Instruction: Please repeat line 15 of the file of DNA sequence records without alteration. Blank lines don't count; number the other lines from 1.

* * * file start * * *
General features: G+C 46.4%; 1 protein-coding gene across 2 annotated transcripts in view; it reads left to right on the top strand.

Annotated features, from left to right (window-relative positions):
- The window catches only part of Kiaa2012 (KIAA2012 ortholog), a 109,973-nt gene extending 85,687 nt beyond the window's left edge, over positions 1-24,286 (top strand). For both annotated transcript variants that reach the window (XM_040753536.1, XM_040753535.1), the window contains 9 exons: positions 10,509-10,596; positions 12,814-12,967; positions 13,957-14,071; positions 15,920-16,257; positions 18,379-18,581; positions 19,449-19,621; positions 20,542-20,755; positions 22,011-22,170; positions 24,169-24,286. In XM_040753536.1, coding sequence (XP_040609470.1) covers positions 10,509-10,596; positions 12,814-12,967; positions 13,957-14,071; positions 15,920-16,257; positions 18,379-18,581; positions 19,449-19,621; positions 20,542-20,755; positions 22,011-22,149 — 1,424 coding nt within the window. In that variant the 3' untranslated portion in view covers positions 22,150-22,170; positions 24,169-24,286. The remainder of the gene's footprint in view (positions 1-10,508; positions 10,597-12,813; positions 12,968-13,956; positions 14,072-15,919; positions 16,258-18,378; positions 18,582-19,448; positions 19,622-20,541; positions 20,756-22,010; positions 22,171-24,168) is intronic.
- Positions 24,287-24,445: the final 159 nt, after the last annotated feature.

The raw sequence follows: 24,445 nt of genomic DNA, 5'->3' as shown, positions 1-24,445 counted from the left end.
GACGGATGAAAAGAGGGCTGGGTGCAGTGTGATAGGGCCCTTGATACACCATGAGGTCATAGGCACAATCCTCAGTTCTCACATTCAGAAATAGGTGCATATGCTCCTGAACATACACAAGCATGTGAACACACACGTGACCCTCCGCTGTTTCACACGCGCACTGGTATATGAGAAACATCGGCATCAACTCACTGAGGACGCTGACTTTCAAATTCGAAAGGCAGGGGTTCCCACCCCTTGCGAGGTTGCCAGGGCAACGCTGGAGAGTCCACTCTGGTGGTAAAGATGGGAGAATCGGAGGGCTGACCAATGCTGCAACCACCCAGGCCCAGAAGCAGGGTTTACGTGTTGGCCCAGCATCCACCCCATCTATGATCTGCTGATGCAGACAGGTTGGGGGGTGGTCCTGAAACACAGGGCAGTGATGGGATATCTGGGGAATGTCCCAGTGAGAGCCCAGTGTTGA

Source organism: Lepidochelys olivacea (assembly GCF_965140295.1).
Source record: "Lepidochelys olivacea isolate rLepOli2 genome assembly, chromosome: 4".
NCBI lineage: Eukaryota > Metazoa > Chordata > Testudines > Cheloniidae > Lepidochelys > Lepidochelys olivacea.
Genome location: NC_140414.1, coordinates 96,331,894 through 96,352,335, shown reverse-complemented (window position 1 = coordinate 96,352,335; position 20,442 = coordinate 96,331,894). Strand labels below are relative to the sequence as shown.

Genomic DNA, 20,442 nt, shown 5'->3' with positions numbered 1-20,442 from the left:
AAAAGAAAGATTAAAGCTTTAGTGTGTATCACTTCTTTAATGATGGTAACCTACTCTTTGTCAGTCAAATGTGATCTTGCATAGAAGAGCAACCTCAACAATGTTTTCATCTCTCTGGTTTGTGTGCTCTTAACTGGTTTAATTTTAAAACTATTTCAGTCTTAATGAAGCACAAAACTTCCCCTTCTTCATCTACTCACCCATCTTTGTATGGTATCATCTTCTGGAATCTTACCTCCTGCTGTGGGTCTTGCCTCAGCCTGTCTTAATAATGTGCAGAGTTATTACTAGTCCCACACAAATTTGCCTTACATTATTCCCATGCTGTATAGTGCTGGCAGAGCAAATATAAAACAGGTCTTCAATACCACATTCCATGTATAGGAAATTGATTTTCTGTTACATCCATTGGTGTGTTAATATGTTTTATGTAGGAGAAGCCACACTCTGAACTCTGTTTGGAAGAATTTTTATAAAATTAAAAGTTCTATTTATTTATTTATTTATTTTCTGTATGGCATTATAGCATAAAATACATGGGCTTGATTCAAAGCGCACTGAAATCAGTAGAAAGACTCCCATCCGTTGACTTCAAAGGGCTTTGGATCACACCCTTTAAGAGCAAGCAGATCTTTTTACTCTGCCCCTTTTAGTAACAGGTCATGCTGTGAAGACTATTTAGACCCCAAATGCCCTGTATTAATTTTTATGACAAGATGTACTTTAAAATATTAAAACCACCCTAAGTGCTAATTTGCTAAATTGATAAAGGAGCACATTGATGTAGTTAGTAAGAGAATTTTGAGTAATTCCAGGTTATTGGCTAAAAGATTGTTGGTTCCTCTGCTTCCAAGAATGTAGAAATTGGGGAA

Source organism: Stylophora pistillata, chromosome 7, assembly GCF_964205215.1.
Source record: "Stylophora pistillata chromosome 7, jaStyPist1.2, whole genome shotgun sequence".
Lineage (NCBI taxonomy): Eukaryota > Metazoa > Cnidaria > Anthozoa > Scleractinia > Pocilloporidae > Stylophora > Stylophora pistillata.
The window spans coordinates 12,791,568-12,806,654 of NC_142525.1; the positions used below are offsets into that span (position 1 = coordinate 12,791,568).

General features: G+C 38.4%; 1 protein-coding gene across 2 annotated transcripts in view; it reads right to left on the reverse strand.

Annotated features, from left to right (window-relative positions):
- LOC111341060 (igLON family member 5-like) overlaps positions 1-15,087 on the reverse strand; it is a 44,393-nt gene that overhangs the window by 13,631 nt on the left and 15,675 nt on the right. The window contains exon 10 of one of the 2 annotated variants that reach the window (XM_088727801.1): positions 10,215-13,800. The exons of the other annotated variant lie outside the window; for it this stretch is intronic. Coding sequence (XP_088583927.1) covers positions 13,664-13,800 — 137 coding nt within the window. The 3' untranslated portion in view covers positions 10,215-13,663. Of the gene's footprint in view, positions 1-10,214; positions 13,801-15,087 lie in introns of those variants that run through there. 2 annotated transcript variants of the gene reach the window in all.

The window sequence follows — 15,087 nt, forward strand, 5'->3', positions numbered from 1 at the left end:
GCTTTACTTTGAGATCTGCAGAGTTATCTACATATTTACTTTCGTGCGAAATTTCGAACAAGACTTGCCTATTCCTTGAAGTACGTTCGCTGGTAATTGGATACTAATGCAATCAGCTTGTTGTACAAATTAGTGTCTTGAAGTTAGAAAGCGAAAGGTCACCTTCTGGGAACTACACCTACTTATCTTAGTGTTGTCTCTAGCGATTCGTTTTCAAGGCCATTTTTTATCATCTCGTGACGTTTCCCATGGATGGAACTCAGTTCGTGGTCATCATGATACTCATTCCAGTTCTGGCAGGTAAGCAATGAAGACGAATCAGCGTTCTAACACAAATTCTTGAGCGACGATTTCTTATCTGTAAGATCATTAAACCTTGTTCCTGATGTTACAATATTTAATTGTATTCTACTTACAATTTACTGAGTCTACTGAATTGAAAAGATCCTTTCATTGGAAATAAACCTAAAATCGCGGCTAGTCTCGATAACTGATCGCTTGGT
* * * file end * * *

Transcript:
Lineage (NCBI taxonomy): Eukaryota > Metazoa > Cnidaria > Anthozoa > Scleractinia > Pocilloporidae > Stylophora > Stylophora pistillata.